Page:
Daily Archives: 9 July, 2010

Tracing the Rifle Volunteers: A Guide for Military and Family Historians by Ray Westlake

It would probably be best to start off with describing what this book is not. Its definitely not a cover-to-cover bedtime read. Its more something for the military historian to keep on the shelf for reference, and that the family historian may wish to have a look at if they find a Rifle Volunteer ancestor.

The Rifle Volunteers were formed in 1859 as a form of part-time defence force for the United Kingdom. Although the Government was not overly keen on the concept of amateur soldiering, the War Office finally acquiesced on the grounds of national defence in the event of an invasion of British soil. They were, along with the older Militias, the forerunners of the modern Territorial Army.

From the start the Rifle Volunteers took on a strong local tone – they were originally raised by Lord Lieutenants of counties, and were formed around local companies and battalions. There was a degree of central organisation and direction, in the form of certain stipulations and directives from central Government, but on the whole the Volunteers were very much a local force. And only later in the 19th century did the Volunteers begin the long and drawn out process of building links with the regular army. The 1881 Army reforms saw the introduction of Country Regiments, which made local links with volunteer units much more likely.

Volunteer battalions were originally only to be mobilised for home defence. However in 1900 a Special Army Order called upon volunteer companies to fight in South Africa. The Volunteer Force finally ceased to exist in 1908, when it was subsumed into the new Territorial Force. Apparently this change was not popular with the volunteers themselves, as it involved a degree of re-organisation, and some disbandments.

Unfortunately, this book does not really show the reader how to research a volunteer. To do that you would expect to see some examples of documents, how and where to find them, and advice to set you on the road to find out more. However this information is limited to one page at the end of the book, covering Army Lists, Muster Rolls, Published Unit Records, Local Newspapers and the National Archives. The upshot is, sadly, that if you want to research a Rifles volunteer, there isn’t a whole lot to go on – and especially not it if they were not an officer.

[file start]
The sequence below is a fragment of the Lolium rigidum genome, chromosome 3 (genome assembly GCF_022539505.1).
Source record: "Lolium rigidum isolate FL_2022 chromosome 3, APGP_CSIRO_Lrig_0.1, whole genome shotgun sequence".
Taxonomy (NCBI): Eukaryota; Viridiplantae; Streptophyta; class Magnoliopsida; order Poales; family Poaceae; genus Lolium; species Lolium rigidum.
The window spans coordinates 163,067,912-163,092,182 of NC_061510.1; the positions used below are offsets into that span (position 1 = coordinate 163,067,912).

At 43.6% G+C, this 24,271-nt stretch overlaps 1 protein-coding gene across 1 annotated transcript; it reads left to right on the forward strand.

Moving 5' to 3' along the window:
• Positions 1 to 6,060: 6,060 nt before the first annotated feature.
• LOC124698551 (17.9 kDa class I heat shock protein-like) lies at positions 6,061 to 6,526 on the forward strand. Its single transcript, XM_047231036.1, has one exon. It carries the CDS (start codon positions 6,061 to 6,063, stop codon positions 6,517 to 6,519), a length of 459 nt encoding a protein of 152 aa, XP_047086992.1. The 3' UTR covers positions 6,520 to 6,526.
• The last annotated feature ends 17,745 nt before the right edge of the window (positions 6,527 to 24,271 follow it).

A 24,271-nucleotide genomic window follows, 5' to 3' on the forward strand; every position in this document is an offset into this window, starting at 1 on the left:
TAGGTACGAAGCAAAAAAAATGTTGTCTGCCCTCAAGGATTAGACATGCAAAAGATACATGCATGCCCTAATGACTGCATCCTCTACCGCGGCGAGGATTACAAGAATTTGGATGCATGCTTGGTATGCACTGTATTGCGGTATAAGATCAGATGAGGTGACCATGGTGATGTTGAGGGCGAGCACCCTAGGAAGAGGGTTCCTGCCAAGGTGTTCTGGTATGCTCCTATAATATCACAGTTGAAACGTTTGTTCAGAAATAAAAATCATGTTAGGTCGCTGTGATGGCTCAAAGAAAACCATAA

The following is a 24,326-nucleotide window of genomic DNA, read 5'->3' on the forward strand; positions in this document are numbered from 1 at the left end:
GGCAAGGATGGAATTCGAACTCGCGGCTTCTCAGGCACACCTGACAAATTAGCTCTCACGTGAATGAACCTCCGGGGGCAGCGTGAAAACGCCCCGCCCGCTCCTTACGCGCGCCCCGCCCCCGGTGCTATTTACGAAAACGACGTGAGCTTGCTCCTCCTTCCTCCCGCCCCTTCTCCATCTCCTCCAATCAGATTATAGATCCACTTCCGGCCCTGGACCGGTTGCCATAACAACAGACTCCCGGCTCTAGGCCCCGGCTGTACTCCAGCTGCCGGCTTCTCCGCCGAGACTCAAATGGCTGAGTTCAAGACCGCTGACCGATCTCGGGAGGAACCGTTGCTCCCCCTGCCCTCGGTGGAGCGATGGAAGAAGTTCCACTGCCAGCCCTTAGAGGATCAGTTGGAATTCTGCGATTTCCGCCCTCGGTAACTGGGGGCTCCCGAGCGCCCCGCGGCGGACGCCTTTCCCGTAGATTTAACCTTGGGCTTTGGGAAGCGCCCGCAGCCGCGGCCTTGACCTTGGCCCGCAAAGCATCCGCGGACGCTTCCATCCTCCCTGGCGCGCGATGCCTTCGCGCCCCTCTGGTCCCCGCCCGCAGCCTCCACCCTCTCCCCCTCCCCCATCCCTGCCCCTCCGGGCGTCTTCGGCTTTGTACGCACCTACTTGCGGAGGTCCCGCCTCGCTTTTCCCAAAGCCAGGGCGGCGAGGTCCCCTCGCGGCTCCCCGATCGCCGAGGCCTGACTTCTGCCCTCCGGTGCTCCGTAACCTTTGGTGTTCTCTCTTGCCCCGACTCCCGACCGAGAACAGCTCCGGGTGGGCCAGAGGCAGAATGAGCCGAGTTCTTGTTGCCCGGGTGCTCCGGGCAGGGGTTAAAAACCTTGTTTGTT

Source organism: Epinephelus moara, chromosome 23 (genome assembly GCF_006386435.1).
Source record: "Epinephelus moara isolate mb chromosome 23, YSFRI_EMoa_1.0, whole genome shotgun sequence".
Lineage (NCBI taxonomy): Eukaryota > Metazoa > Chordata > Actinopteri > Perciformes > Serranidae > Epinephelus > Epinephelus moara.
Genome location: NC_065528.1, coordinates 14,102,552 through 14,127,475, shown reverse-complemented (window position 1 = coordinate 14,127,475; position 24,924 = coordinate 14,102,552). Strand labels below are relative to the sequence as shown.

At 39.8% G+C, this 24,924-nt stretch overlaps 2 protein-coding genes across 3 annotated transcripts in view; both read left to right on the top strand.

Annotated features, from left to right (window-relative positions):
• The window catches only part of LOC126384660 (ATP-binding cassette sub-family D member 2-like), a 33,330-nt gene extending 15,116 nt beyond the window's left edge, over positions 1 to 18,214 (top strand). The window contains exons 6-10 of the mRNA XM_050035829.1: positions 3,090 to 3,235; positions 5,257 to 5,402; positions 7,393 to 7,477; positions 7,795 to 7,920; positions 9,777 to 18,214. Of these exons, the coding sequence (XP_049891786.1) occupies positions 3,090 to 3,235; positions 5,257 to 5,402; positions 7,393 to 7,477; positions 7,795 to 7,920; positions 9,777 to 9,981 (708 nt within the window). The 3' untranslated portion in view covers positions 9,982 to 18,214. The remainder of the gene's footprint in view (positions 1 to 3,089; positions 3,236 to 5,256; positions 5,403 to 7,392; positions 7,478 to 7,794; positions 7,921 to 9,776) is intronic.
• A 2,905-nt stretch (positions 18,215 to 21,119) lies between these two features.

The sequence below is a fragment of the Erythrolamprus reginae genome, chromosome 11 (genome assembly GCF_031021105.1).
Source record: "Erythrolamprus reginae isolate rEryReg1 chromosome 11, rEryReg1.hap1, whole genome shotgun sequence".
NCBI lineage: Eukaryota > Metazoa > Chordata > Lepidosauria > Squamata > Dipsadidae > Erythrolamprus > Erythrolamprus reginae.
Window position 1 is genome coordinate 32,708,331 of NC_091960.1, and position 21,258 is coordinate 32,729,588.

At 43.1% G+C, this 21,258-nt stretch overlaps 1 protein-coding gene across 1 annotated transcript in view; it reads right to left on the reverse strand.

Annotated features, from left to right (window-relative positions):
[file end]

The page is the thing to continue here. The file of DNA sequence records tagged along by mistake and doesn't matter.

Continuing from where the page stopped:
Where this book does shine, however, is in the exhaustive list of every Volunteer Rifles Unit in Britain. For example, I can see that the 5th (Portsmouth) Corps of the Hampshire Rifles Volunteer Rifles formed on 16 August 1860. The Commandant was Captain George P. Vallaney, formerly of the Indian Army. In 1880 the 5th (Portsmouth) joined the new 3rd Corps, providing five companies from A to E. In September 1885 the 3rd Hampshire Corps was designated as the 3rd (The Duke of Connaught’s Own) Volunteer Battalion, and in 1908 the Battalion transferred to the Territorial Force as the 6th Battalion of the Hampshire Regiment. Interestingly, we also find out that their uniform was scarlet and yellow, later changing to scarlet and white.

More locally, the 23rd Corps of the Hampshire Rifles Volunteers formed at Cosham on 29 November 1860, with Lieutenant Edward Goble and Ensign Henry Monk as the first officers. The 23rd moved its Headquarters several miles west to Portchester in 1869, and became L Company of the new 3rd Corps in 1880.

Tracing the Rifle Volunteers: A Guide for Military and Family Historians is published by Pen and Sword

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Portsmouth’s WW2 Dead – the Royal Air Force (part 2)

We know the age of the majority of Portsmouth airmen who were killed during the Second World War. Most of them were incredibly young when they were killed, and also the vast majority of them were killed serving in Bombers.

Age

3 – 18 (0.73%)
14 – 19 (3.41%)
264 – 20′s (64.39%)
51 – 30′s (12.44%)
11 – 40′s (2.68%)
6 – 50′s (1.46%)
1 – 60′s (0.24%)

The age of 60 airmen – 14.63% – is unknown.

Airmen in their Twenties

That such a large percentage were in their 20′s warrants more detailed examination:

40 – 20
62 – 21
39 – 22
31 – 23
16 – 24
26 – 25
9 – 26
9 – 27
14 – 28
18 – 29

As we can see, the majority of Portsmouth airmen were in their early twenties. Overall, 46% of RAF servicemen from Portsmouth who were killed during the war were 23 or younger.

Another feature of RAF service is that men could reach quite senior rank whilst still relatively young. For example, Wing Commander Guy Gibson was 23 at the time of the Dambusters raid in 1943. By contrast, to command a Battalion an officer would have to be in their 30′s, and a major naval ship older still. But as the junior service, the RAF perhaps was less wedded to tradition and more open to promotion on merit rather than seniority.